Getting crafty in Wimborne

07 April 2021

Walford Mill makers work

Many of us have found that the various lockdowns have been the perfect opportunity to pick up a new hobby.

Apart from the baking and biking craze, many people have also taken up arts and crafts whether that is embroidery, calligraphy or crocheting.

We caught up with Terry Wheeler, the Chairman of the Walford Mill, a creative home for designers and makers in Dorset, located just across to road to our Wimborne community.

We learnt more about how their designers and makers have been continuing to educate the local area about crafting throughout lockdown.

Can you tell us about your role and how Walford Mill was established?

The charity Walford Mill Education Trust Ltd has been around for 35 years, occupying the listed flour mill building which is owned by Dorset Council. I have been involved with the charity since 2007 and have held the position of Chairman for nearly two years now.

The main goal of the charity is to improve arts and crafts education within the local area. Until three years ago, we were funded by Arts Council England as we did a lot of teaching. However, unfortunately funding was cut, and we had to begin letting people go.

Two years ago, we made the decision to close the shop to focus solely on the education and teaching aspect of the charity. With the help of Dorset council, we have since built a new classroom to host our multiple workshops. Our workshops are open to people of all ages and have been proving very successful up until lockdown. We also re-opened our shop from which our eight on-site makers sell their own work. This enabled us to really concentrate on the education part of our offering.

What type of works do your makers tend to create?

We have got a silk weaver who has been with us the longest, for around 30 years now! She makes scarves and pictures out of silk; it is truly amazing to see. Her loom is on-site and ordinarily people can come and see her working which is really the core of our education ideology. We want people to purchase something from our shop and truly understand and appreciate all the hard work that went into creating the product from start to finish.  

Our embroider who runs regular workshop classes is also a skilled writer who has written a number of books on the topic of embroidery. We also have two jewellers, one print maker who creates commissions for people, a basket weaver and a cartoonist.

We aim to have a wide variety of creatives and try to create an environment where people can fully immerse themselves in the creative process.

Our gallery is available to display the makers’ art and crafts and we even have a space for pop-up shops to attend and promote the work of local emerging artists.

What are some of the recent projects that you have undertaken during lockdown to support the wider community?

We employ an Education Coordinator, Sarah Redmond-Fareham who is a qualified teacher.

During both lockdowns, Sarah has provided a series of free online creative workshops called 'CREATE Online during Lockdown'. This was initially aimed at children and local schools, but we have discovered a much more impressive uptake among adults looking for something to keep them occupied throughout lockdown!

The workshops were based on creative activities that could be completed at home in the safety of their local green space. The Outreach Project finished when the children recently went back to school, but the resources are available on the Walford Mill website if homeowners would like to participate. All we ask in return is that they email a photograph of what they made so it can be shared on the Mills Instagram page @walfordmill to encourage others to participate. To check out the eight available workshops and examples of what participants created for each workshop, you can head to our website.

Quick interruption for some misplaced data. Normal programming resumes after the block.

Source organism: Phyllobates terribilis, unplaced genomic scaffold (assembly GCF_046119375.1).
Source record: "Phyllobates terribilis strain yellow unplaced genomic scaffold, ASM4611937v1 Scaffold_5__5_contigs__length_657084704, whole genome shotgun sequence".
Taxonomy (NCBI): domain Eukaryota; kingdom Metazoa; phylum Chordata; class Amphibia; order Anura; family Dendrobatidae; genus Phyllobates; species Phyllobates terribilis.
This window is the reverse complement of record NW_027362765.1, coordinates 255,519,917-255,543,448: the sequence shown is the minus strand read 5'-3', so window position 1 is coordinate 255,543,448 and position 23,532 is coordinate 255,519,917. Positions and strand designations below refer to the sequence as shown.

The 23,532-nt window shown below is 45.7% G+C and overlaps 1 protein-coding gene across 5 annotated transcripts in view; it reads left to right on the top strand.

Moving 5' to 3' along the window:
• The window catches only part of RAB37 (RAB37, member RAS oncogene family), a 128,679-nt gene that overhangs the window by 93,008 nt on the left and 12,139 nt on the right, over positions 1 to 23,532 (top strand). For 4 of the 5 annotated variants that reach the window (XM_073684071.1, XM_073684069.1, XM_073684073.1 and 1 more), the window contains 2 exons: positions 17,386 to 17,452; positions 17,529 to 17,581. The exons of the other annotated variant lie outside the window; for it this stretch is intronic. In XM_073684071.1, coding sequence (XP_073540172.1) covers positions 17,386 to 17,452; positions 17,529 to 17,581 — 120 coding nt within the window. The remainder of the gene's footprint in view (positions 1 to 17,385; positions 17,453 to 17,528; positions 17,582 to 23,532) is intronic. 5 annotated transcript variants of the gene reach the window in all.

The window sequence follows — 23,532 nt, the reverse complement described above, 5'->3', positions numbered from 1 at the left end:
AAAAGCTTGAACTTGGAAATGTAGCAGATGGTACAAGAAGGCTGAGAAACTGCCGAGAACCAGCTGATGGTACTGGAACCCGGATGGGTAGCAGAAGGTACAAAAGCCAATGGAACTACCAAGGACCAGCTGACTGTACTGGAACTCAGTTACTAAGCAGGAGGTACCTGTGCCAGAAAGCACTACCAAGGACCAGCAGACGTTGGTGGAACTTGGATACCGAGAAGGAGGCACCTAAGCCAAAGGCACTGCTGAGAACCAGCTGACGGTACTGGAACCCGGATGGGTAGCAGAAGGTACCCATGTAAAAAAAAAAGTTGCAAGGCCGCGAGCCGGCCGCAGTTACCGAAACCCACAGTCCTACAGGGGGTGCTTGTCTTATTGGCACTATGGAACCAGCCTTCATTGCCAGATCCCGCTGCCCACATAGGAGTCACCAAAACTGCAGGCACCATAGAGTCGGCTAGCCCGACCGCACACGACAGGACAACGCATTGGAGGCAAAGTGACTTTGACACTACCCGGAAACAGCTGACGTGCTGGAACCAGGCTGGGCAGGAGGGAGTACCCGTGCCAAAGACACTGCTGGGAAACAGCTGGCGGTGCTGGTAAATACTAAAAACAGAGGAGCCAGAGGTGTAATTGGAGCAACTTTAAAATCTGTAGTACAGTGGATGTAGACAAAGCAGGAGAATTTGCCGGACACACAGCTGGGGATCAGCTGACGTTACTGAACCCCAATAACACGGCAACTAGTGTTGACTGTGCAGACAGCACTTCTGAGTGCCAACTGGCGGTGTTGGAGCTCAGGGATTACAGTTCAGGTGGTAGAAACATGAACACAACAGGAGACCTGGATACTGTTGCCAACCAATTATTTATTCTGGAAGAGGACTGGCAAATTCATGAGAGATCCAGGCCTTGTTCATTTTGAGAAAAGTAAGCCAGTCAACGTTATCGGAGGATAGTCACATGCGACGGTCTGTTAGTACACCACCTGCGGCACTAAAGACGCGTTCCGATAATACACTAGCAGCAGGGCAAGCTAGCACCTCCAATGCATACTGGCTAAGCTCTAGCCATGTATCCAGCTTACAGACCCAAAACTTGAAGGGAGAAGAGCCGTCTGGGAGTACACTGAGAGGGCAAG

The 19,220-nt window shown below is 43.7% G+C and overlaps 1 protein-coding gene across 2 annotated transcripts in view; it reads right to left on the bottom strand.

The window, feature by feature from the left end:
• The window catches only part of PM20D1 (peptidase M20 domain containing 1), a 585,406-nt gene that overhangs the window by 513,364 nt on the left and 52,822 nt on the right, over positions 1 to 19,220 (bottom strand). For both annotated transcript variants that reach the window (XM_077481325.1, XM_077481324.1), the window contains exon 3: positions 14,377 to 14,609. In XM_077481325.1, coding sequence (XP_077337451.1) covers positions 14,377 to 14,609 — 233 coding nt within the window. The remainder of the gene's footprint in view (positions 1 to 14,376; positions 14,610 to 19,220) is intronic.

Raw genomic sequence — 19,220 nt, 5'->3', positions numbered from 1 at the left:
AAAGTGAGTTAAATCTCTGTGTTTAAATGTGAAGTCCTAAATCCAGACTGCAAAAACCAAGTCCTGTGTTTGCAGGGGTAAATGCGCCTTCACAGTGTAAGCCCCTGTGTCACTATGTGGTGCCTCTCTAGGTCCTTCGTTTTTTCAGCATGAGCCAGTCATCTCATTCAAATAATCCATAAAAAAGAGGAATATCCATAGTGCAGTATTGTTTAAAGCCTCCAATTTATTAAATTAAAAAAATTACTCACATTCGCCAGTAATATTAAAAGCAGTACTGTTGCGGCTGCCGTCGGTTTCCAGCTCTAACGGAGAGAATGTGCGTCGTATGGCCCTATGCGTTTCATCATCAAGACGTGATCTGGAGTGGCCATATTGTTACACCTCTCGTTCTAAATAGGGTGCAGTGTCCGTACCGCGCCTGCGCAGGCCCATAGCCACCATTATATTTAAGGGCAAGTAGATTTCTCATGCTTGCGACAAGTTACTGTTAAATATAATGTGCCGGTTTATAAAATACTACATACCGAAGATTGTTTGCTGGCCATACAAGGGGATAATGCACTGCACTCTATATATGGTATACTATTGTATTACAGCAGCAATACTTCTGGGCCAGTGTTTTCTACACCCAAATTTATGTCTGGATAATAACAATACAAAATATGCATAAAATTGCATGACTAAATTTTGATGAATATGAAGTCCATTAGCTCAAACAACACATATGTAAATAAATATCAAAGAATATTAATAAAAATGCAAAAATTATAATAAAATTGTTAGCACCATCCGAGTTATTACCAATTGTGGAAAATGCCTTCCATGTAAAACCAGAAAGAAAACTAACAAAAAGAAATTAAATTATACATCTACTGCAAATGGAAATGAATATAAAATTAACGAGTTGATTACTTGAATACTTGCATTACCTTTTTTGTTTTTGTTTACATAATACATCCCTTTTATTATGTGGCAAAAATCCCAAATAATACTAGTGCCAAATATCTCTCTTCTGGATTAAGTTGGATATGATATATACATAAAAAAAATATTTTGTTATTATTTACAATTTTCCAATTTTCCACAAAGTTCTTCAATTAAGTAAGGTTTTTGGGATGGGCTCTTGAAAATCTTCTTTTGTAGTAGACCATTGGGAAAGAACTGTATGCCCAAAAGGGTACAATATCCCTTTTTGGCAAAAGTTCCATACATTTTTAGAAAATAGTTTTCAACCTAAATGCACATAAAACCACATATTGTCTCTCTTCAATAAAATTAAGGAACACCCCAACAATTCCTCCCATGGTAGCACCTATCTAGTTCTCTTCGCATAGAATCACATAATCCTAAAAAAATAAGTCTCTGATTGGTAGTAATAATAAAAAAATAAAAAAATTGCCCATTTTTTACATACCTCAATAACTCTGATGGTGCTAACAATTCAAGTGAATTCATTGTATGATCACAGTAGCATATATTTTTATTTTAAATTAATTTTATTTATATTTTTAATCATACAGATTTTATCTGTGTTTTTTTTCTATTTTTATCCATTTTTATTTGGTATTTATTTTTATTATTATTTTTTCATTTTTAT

We can’t wait to re-start our workshop classes again with all of our tutors who teach everything from jewellery making to wood carving and painting. Lockdown has proven to be very difficult but with the support of Dorset Council it has been possible to keep the charity running as a result of their Grants.

What other facilities, services and groups do you offer to the local community?

We have an on-site café, run by a mental health nurse, which aligns very well with our values and I’m sure some of the Wimborne homeowners will make use of the facilities once restrictions ease. The café is called Happyccino and they are still open for takeaways serving delicious, locally sourced coffee and an amazing brunch menu.

What do you like most about the community?

The thing about the Mill is that the community is just so wonderful. I personally know nothing about arts and crafts, as my background is in finance, but there is something about the people here that draws you in. It is a wonderful place to be.

What are some of the activities that the wider community can get involved with once restrictions are eased?

We hope to reopen the Mill from the 16th of April in line with the Government Guidelines where a selection of adult craft workshops will be available.

Wimborne homeowners, local residents and visitors to the area can get involved in various activities like spoon carving to jewellery making session which will be available to anyone regardless of their previous experience.

Check out the Adult Education Programme to see all our upcoming opportunities for April, May and June.


If you’re looking for a home with a strong sense of community, wonderful amenities right on the doorstep and a gorgeous coastline nearby, our homes at Wimborne could be the place to start your next chapter. To book your private, one-to-one viewing, please contact our team on: 01202 618 052 or email [email protected].